We concluded that Young Academies can and should play a central role in conceptualising, developing and implementing strategies to achieve the SDGs. We urge policy-makers working on the SDGs and Senior Academies to act on their proclamation that ‘young people are key drivers of sustainable development’1 and to increasingly seek and include advice from Young Academies. As members of Young Academies, we are willing and ready to contribute to achieving the SDGs and, to this end, have identified the following areas for engagement:

Policy Advice

Achieving the goals of sustainability and poverty reduction will require a concerted effort by all sectors of society. Science has a crucial role in this effort and its central role must be recognised and utilised in achieving the SDGs and in monitoring their implementation.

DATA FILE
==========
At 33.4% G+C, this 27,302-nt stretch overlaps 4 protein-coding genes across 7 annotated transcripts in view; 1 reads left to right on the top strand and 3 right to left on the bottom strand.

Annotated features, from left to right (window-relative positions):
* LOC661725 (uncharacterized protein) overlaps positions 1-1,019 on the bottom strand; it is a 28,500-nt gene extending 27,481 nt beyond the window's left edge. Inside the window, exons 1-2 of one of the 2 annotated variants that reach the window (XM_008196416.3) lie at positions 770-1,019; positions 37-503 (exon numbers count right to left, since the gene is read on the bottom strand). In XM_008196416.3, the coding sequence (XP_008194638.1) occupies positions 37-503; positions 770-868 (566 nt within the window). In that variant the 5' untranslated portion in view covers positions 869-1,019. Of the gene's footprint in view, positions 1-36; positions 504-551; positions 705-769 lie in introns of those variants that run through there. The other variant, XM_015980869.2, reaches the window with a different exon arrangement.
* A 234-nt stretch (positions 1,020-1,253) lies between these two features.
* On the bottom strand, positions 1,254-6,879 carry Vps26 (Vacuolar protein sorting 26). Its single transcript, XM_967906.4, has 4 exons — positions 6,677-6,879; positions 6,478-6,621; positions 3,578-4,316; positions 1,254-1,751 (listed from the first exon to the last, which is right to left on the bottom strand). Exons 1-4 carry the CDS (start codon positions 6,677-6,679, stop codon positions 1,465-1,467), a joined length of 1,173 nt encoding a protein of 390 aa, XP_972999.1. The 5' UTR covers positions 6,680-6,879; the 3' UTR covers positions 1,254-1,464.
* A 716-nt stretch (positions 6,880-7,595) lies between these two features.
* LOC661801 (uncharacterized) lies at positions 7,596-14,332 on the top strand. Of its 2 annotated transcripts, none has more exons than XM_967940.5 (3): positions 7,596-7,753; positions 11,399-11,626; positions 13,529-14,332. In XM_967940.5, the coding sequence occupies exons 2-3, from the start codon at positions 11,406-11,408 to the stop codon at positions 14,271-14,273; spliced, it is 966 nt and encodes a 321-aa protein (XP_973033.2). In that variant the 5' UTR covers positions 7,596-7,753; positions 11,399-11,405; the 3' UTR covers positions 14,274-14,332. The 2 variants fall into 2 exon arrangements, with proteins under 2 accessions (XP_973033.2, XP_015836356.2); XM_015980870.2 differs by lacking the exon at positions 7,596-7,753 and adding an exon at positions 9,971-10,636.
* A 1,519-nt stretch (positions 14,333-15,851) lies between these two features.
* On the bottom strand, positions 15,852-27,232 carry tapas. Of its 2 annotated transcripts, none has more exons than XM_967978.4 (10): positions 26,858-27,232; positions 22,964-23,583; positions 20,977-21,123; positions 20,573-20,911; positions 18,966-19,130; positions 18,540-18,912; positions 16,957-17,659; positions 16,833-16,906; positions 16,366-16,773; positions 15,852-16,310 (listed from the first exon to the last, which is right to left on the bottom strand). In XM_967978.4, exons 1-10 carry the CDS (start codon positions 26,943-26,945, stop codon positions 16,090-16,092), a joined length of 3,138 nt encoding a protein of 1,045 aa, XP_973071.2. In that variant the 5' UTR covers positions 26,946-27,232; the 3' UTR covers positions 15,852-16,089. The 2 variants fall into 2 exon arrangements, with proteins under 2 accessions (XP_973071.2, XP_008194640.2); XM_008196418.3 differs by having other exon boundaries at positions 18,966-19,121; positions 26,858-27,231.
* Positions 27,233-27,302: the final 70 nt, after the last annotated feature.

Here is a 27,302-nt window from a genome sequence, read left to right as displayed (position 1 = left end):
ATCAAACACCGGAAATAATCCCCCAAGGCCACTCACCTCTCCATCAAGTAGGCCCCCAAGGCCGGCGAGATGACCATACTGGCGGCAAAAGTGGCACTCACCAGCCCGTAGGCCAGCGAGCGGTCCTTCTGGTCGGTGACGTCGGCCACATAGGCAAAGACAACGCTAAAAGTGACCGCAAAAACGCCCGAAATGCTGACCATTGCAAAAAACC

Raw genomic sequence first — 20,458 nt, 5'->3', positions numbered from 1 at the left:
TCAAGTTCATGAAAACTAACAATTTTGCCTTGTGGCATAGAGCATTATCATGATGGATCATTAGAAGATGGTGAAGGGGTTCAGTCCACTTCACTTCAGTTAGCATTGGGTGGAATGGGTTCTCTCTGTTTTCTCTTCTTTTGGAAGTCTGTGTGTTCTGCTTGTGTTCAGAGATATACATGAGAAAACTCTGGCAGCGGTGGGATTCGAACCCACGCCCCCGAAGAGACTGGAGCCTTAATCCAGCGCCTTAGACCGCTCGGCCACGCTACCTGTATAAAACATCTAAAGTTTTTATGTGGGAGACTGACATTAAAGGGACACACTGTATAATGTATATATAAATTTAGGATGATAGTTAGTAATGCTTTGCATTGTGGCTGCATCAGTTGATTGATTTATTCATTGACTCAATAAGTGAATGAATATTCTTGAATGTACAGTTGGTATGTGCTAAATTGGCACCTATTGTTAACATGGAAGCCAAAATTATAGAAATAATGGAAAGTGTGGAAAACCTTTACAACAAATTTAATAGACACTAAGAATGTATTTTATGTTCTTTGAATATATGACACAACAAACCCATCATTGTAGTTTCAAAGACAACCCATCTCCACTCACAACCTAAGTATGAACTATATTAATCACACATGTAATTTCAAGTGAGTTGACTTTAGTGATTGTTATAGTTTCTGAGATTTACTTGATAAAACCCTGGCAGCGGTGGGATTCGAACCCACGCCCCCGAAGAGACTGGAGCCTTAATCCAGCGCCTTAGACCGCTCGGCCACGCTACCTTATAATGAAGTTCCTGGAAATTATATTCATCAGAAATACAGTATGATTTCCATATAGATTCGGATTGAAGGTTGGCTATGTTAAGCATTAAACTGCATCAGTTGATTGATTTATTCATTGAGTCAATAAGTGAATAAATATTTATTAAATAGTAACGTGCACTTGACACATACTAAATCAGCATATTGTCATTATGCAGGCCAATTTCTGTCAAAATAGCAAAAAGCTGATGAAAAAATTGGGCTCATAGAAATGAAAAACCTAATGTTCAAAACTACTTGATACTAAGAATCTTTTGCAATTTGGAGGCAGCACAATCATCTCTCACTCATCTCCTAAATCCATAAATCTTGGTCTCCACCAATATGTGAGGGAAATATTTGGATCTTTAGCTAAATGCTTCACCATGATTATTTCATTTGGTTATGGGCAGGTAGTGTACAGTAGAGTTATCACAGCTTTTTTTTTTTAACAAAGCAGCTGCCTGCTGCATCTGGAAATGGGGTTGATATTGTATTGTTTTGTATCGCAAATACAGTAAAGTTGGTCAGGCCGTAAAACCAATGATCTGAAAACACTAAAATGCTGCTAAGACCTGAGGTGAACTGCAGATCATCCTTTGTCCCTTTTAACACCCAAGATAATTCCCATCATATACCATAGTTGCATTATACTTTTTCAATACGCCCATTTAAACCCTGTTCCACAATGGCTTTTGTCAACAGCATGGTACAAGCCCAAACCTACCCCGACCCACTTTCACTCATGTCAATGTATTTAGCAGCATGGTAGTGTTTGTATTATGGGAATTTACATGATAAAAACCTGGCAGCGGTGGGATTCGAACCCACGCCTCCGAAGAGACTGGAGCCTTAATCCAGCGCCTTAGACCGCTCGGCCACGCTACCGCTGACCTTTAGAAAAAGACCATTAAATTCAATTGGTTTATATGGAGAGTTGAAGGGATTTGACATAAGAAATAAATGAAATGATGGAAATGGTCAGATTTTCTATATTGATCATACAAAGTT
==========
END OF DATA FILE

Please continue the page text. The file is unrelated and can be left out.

We believe that the members of Young Academies, whether national, regional or global, are well placed to contribute interdisciplinary science advice to SDG implementation: they are typically not working in disciplinary silos, but looking together at societal challenges, they embrace diversity (cultural, disciplinary, gender, etc.) and connect scientists across borders due to their regional and global networks. Thus, we recommend that Young Academies should take on a science advisory role at a national, regional and global level. By becoming recognised as an independent part of their national, regional and global policy advice systems, Young Academies and their members can play an important role as trusted intermediaries between the research community and policy-makers and provide research-based evidence for SDG implementation and indicators for monitoring and evaluation. This would ensure inclusion of perspectives of young scientists at the national and global science-policy interface and strengthen the scientific base of the SDG process.